If you currently don't own or rent a drone, you will be hooked once you see some of the pictures below. They are some of the most surreal shots taken by UAV's equipped with cameras from the sky. Most of these pictures were taken by amateur hobbyists, meaning that you can also take some amazing footage and even get some worldwide recognition for it!

#10 – Windor Ruins; Mississippi (US)
Credit: user lioon/dronestagram

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DroneFest - Show Off Your Work

It's about time! The Business Design Centre of London will be hosting a Drone Festival, known as DroneFest, on January 27th, 2016.

This is your opportunity to get recognized for your drone skills in front of an international audience, including major companies that are looking to pay for high-quality talent. Whether you shoot videos or still photos, and whether you use a $400 or a $2,000 drone, anyone who captures amazing views from a bird-eye can submit their work and have a chance to be showcased to thousands of industry leaders.

There are multiple categories for video and still-pictures, and everyone from amateur beginners to industry professionals can be recognized. Maybe you captured an amazing shot of a natural park, or just a spectacular photo of people during an event. There are categories for anybody who dedicates their time to getting amazing shots of virtually anything.

Submissions have to be made by the 13th of December, and within a week you will know if you are on a shortlist to get your video or photos showcased at the festival. That also gives you ample time to decide whether it's worth getting a ticket to the event. There are many major companies in the UAV industry that will be there as sponsors, allowing you to meet like-minded people, share and receive tips, and even get highly sought-after connections that you could use to further advance your career.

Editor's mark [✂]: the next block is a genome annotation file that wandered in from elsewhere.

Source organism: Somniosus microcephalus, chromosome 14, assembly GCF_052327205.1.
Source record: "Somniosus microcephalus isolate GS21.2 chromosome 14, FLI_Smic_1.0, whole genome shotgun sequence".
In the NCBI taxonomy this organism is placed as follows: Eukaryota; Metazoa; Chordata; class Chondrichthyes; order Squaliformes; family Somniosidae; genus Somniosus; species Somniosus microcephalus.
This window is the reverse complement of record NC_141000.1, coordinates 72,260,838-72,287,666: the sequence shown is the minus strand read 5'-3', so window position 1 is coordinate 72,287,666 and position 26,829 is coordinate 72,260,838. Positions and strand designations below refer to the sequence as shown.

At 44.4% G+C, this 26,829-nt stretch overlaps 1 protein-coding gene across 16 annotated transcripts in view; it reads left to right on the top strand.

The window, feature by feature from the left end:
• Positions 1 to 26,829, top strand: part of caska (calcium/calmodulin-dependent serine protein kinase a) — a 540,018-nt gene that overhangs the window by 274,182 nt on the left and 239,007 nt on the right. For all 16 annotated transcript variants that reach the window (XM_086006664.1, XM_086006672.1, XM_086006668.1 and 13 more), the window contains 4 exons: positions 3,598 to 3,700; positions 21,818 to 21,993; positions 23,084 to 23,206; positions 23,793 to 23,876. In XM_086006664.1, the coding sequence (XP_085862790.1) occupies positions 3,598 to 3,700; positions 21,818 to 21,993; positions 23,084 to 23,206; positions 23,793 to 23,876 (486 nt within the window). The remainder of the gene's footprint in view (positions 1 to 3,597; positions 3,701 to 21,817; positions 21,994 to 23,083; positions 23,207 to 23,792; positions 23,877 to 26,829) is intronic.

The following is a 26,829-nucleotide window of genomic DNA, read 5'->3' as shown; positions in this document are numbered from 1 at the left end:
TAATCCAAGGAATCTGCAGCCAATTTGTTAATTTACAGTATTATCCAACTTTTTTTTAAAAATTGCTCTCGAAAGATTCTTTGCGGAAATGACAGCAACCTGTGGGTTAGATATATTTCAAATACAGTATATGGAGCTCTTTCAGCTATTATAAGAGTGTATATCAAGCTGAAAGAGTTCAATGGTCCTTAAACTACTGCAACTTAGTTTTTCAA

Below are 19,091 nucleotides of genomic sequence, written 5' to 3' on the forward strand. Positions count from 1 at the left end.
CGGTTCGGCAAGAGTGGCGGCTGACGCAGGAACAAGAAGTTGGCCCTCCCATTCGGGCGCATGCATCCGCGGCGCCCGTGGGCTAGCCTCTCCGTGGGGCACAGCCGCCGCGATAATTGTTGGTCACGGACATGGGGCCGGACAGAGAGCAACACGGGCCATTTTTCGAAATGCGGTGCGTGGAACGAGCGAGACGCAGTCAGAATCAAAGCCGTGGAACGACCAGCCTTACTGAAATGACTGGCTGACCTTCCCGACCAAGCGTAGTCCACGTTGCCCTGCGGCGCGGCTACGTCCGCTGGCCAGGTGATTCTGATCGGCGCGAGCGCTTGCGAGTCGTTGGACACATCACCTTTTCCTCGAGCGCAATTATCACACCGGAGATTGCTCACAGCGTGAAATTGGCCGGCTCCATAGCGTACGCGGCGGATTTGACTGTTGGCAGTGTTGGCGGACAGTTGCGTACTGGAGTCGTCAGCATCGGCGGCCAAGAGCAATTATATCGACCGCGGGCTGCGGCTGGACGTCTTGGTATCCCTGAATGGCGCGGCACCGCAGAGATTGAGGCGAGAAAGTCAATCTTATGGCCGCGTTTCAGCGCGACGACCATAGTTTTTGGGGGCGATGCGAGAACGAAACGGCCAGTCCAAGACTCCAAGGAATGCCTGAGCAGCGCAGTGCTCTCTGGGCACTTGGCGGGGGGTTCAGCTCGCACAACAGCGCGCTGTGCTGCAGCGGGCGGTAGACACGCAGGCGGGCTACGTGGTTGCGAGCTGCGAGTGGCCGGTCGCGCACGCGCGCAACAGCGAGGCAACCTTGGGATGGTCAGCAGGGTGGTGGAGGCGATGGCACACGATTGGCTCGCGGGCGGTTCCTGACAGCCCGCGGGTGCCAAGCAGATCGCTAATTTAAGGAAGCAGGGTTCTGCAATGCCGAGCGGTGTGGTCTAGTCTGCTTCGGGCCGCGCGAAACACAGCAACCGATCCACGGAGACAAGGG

Even though the event is being hosted in the United Kingdom, many people from all over the world, including the U.S. and Asia will be participating in the festival. Even if you have no plans to attend, submit your videos & photos and you can get your drone skills showcased to the entire world, as candidates for the top prizes have their pictures and video posted on social media. If you are on the shortlist for an award, you may even decide to attend the event yourself (who would want to miss winning an award on a worldwide stage).

There is no doubt that the drone industry has been taking off, and while this may be the 1st Annual DroneFest, there will be many more come. Whether you want to turn your hobby into a profession or if you just want to join other enthusiasts, there is a place for everyone at DroneFest. Along with some of the top footage available in the world, you will also find information on new drone prototypes as well as advances in the hardware and software technology that you may not even know exists. Everyone in the drone industry will be in London in January, meaning you want to find a way to get there!


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Obstacles To Drone Deliveries

In the past, I've covered Wal-Mart's desire to start drone deliveries as early as 2016. Meanwhile, Google has recently said that they are looking to get started in 2017. While those dates might or might not be realistic, sooner or later it's going to happen. There are a few obstacles in the way that might make us lean more towards "later" rather than sooner.

What exactly is preventing it from happening as soon as possible?